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‘Just simple instinct’: Act of kindness from N.B. goaltender draws standing ovation

Goaltender T.J. Sullivan, left, offers tips to opposing goalie Davan Cloney during the first intermission of Saturday's high school boys hockey game.
Goaltender T.J. Sullivan, left, offers tips to opposing goalie Davan Cloney during the first intermission of Saturday's high school boys hockey game. Facebook/Paul Cloney

They say goaltenders are a unique breed. Who else would stand in front of a bunch of players pelting pucks at them for fun?

But goaltender T.J. Sullivan of Perth Andover, N.B., is special for a different reason.

The 16-year-old is the starting netminder for the Southern Victoria Vikings. The team’s off to an OK start, going 3-4 in their first seven games, good enough to sit in the middle of the Boys AA standings.

On Saturday, Sullivan’s team was taking on the St. Stephen Spartans on the road. The Spartans’ season has started with a seven-game losing streak.

Rubbing salt in the Spartans’ wounds, the team’s starting goaltender was out with an injury. Senior defenceman Davan Cloney put his hand up to step in the crease instead.

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Unsurprisingly the Vikings went up quick, scoring five goals in the first period alone. However, it was Sullivan’s actions in between periods that caught everyone’s attention.

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“After the first period I saw Davan struggling a little bit,” said Sullivan. “I knew the feeling because my first time playing goalie, it was a hard start.”

“So when my team was in the dressing room, I skated down, got in my butterfly position and gave Davan a couple pointers.”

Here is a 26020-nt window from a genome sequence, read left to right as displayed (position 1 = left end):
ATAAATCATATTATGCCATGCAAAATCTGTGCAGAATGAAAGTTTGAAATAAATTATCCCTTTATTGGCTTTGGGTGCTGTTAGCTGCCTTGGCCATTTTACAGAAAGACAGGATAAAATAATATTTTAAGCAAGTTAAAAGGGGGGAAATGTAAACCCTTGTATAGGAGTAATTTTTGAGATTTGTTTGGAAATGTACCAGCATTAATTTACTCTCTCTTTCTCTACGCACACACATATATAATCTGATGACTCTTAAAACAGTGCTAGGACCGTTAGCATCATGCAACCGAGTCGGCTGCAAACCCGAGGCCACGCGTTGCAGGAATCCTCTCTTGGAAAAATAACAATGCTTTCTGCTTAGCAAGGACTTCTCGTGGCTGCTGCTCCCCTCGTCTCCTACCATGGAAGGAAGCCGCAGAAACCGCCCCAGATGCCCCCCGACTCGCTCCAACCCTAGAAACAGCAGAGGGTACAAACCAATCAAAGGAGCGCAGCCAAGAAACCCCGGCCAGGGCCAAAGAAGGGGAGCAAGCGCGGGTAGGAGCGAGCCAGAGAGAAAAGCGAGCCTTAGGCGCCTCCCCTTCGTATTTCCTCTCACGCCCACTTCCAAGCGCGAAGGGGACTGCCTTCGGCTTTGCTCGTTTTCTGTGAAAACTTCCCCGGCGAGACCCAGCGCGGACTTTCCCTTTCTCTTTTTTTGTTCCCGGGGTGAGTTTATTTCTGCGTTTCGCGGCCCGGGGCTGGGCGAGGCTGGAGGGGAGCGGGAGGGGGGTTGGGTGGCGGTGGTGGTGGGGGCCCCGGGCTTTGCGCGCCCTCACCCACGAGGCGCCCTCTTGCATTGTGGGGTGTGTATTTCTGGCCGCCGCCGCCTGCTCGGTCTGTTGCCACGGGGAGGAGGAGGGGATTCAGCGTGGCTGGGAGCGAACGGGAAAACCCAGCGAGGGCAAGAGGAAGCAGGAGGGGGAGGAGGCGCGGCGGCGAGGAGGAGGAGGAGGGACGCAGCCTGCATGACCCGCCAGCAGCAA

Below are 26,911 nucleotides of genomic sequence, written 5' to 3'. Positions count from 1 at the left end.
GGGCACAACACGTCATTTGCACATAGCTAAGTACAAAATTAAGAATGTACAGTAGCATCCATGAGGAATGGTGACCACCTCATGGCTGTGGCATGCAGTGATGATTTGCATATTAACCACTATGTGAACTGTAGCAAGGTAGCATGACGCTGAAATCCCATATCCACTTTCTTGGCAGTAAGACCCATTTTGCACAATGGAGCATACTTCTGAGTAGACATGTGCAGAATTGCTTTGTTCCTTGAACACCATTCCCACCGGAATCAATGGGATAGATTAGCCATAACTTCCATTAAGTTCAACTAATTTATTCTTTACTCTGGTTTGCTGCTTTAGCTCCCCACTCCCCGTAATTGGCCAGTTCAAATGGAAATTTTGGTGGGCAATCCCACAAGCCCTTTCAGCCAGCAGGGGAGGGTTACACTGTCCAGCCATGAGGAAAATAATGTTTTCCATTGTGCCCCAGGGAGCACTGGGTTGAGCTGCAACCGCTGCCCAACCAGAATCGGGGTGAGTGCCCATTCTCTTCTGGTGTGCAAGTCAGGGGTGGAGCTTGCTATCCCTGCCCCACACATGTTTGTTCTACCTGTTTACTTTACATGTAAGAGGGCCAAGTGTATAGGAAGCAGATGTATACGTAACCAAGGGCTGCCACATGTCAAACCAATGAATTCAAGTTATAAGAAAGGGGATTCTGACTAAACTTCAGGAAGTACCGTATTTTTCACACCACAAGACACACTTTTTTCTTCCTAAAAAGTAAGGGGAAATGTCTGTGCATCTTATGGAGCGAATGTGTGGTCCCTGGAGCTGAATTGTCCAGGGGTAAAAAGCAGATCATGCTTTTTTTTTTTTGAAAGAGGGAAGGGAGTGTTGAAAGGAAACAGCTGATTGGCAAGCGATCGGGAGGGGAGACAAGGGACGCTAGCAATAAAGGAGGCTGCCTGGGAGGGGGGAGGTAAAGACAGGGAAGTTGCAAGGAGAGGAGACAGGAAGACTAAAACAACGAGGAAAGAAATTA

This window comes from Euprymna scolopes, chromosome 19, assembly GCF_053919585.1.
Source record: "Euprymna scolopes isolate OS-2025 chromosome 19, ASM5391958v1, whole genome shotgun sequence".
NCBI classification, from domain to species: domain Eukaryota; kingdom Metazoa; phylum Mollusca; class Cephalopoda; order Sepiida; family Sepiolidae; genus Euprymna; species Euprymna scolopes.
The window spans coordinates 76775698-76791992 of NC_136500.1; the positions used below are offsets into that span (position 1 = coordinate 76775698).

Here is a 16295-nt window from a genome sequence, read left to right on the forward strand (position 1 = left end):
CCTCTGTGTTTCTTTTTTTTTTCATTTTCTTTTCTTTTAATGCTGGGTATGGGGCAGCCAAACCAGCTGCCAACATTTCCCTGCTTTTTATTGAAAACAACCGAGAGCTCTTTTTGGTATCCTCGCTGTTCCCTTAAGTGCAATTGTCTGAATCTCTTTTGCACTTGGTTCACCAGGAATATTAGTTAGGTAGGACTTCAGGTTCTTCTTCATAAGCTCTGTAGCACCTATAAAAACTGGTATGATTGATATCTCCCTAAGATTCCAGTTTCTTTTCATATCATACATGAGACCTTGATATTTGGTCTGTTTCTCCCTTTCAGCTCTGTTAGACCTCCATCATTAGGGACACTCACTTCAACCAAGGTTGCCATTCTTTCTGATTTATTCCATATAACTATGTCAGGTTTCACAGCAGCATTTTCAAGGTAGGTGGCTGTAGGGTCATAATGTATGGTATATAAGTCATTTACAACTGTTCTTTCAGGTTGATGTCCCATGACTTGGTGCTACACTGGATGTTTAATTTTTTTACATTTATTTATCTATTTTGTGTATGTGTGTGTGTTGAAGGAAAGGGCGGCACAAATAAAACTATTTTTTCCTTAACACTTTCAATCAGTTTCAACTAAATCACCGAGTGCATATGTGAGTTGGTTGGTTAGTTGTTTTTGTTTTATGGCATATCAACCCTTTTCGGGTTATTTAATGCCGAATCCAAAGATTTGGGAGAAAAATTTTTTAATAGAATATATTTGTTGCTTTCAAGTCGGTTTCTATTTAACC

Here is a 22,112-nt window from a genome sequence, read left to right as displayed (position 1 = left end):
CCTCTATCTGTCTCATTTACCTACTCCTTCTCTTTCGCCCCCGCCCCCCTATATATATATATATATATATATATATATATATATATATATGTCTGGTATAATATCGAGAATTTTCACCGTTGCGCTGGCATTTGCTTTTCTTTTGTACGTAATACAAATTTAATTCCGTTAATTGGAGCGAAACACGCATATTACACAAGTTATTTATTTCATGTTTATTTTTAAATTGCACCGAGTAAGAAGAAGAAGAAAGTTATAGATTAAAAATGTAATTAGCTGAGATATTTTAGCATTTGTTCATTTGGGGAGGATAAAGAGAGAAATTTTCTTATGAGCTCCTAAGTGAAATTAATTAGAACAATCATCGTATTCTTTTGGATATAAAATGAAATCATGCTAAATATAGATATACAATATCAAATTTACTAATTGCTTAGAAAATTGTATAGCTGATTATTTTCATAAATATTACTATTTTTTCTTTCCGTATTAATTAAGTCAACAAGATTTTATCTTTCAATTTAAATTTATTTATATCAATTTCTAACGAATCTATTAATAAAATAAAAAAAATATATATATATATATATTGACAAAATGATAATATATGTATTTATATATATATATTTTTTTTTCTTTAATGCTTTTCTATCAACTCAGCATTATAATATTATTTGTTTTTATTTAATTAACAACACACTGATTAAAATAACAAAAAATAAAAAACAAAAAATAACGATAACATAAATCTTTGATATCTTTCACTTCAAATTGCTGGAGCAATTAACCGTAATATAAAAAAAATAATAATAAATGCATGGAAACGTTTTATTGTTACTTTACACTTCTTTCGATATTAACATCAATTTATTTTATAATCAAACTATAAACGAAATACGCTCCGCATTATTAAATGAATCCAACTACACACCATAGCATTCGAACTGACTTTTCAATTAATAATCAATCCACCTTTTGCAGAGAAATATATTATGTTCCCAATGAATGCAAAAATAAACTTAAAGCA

Man with cerebral palsy able to stand for national anthem at Moncton hockey game
Man with cerebral palsy able to stand for national anthem at Moncton hockey game

The referee even chimed in with some tending tips. The gesture was appreciated by fans still in the stands during the intermission, who gave Sullivan a standing ovation.

It was also appreciated by Cloney himself.

“I was just thinking about how nice it was of them and the coaching staff because of how they responded to the situation,” said Cloney. “I never met (Sullivan) before, so I just thanked him and said I’d try to do my best between now and the end of the game.”

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Sullivan’s generosity didn’t stop there. Every time Cloney made a save, Sullivan would bang his stick on the ice in support. That, too, drew cheers from the crowd.

“It was just simple instinct,” said Sullivan. “I just decided to do something small and it just turned out to be so big … it was a great feeling but it definitely was not expected.”

The Vikings ended up winning the game 11-0, but Cloney says it was clear that by the end, nobody really cared about the score.

“I think it just shows people the sportsmanship that comes along with teams like this, and what they can do when they want to be nice,” Cloney said.

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The teams are scheduled to face off against each other again Saturday night. But Cloney says this time you won’t be seeing him wearing the pads.

With files from Shelley Steeves.